Date of Award


Document Type


Degree Name

Doctor of Philosophy (PhD)



First Advisor

L. Clayton


The Bismarck-Mandan area includes about 350 square miles located along both sides of' the Missouri River in south-central North Dakota. The area can be divided into two major physiographic divisions: the broad Missouri River floodplain and the nearly flat uplands which are dissected by minor streams. Geologic units in the area include Upper Cretaceous and lower Tertiary sandstone, siltstone, and shale and Quaternary sand, silt, clay, and gravel.

Expansion of residential areas around the cities of Bismarck and Mandan results in conflicts in land-use between agricultural, urban, and resource development. This study consists of detailed geologic maps and a series of interpretive land-use maps that are intended to provide technical input for planning decisions to help resolve these conflicts.

The mineral resources include moderate amounts of high-quality sand and gravel, abundant clay, and abundant riprap stone. To insure maximum use of the sand and gravel reserve, residential and industrial de.relopmet1t should not be allowed to cover the deposits.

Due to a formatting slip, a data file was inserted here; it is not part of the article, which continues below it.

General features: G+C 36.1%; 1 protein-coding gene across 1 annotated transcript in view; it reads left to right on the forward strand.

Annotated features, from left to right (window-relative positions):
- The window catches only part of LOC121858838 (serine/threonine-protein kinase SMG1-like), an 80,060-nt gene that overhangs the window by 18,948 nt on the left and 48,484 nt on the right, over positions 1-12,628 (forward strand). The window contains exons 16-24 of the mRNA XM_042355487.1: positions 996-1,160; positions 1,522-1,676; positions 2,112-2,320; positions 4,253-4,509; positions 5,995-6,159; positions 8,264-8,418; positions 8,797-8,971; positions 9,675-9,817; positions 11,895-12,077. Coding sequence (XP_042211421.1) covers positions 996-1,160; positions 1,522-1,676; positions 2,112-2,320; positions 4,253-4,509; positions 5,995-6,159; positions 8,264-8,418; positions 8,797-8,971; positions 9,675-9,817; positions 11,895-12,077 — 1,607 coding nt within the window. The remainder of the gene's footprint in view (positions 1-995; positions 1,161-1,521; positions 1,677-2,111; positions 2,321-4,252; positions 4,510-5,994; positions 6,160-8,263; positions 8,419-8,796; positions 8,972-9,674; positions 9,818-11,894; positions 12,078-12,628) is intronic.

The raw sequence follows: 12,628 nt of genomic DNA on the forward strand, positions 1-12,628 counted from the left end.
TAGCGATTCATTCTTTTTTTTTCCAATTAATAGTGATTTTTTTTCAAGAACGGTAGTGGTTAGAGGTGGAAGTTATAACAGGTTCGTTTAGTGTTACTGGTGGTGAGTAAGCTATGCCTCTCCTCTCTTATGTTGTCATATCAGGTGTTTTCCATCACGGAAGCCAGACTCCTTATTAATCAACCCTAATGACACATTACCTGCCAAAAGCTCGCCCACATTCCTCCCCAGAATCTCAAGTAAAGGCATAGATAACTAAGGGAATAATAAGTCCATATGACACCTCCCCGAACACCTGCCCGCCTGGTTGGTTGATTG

The highest quality water in the area is from the Missouri River. Ground-water can be found in large amounts in shallow Quaternary sand and gravel aquifers that follow the stream valleys. Groundwater is also present in small amounts in shallow aquifers in. the Cannonball and Tongue River Formations and in even smaller am01mts in the Hell Creek Formation. However, the quality of water taken from these bedrock aquifers is usually low. Low-quality water can be produced in large quantities from the Dakota Aquifer, at a depth of about 1000 meters. The best sources for irrigation water are the Missouri River and the sand and gravel aquifers on the Missouri River floodplain.

General construction involves few problems on the flat uplands. The bearing strength is generally high and the water table is low. Scattered large granitic boulders cause some excavation problems. Areas where the shale of the Cannonball Formation has been exposed on steep slopes are often subject to slumping and soil creep.

Construction problems can also be expected on the flat Missouri River valley and along the other streams. Flooding is common along all the streams except the Missouri River. Water tables are very high and many areas are poorly drained. The bearing strength of most of the materials in the lowlands is low to moderate.

Safe waste disposal should be little problem on most of the flat uplands. The at least along the numerous small gullies and intermittent streams should be avoided for landfill or lagoon sites. Problems resulting from shallow water tables and flooding make the lowland areas poorly suited as waste disposal sites.

Groenewold (1650305 kB)

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